Improving performance through smart technology

Lake Macquarie City Council is committed to improving performance through innovation, best practice and smart technology.

For the past eight years, Council has looked for ways to use new technology to drive down energy costs and reduce environmental impact.

Through determined effort and planning, the organisation has increased its solar photovoltaic capacity from zero in 2008 to 0.5 megawatts in 2016, with 15 of its buildings now upgraded through the installation of onsite power generation.

With a massive 178 kilowatts of PV system installed on the roof in 2015, Council’s Administration Building officially qualifies as a power station.

The City Art Gallery has become one of the most sustainable exhibition spaces in regional Australia after receiving 30kW of solar panels and improving efficiency by switching over to a state-of-the-art LED lighting system.

Council’s Acting Manager Sustainability Dean Chapman said, together, these efforts have taken Council to 80 percent of its 2023 target of 0.6MW installed.

“And every dollar we spend on efficiency ultimately pays off, helping advance cutting-edge technologies, supporting local business, reducing pollution and benefiting ratepayers by saving $170,000 in Council’s annual electricity costs,” Mr Chapman said.

This journey has involved significant commitment and innovation, and Lake Macquarie City Council has arrived at a model for optimal solar rollout: scale, reliability and affordability.

“We are now in the process of applying this approach to Council buildings across the City.

“We are also developing innovative funding models for installation of solar panels on the buildings Council leases to community groups.

“This smart management initiative will help reduce electricity costs for these groups while increasing clean energy generation in Lake Macquarie City.”

To complement the onsite renewable energy program, Council has implemented initiatives to reduce its overall electricity consumption by replacing office lighting with 1,664 more energy-efficient LEDs, resulting in a 50 percent decrease in electricity use for lighting.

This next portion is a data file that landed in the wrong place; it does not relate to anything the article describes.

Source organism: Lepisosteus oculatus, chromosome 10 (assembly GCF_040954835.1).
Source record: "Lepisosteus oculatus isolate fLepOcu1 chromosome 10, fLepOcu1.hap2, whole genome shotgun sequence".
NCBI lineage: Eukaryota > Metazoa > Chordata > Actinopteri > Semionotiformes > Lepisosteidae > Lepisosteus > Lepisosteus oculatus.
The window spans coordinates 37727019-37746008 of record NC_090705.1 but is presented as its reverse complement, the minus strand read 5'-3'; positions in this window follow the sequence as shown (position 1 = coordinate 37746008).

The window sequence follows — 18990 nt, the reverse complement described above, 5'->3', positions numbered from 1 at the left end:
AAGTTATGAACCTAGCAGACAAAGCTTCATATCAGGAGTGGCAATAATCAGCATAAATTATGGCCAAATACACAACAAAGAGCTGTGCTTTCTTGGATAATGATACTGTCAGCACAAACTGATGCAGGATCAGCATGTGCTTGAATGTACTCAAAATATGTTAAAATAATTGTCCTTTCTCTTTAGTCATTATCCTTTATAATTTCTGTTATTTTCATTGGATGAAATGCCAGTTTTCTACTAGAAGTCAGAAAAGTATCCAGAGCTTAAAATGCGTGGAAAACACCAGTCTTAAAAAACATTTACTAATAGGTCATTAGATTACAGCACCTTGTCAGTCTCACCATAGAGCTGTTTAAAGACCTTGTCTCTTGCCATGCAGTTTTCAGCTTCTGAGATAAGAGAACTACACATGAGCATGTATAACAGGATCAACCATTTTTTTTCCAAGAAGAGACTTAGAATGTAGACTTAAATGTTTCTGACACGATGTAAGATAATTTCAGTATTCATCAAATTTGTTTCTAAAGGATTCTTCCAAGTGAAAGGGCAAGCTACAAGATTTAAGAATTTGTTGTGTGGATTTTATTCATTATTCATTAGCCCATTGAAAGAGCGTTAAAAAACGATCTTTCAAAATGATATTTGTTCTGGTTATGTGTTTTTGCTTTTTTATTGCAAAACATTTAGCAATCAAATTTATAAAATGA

So, how else can organisations like Lake Macquarie City Council modernise their energy generation and help meet emissions targets?

Sustainable choices in fleet management combined with innovative GPS vehicle tracking systems present another opportunity.

Operating a greener fleet has been an option many fleet businesses have considered, but combining green vehicles with GPS technology has the potential for further reduction in fuel use and associated savings in carbon emissions through improved travel route planning.

Council has introduced GPS technology in its garbage truck fleet to leverage these possibilities and has shared its experiences and learnings of best practice at a Driving Future Fleet Management conference in September to help other organisations future-proof their fleet through technology and innovation.

“We see the combination of smart investments in energy efficiency and clean energy, which are integral to the City’s commitment to cost reduction, innovation and smart management, as a win for our environment and our economy.”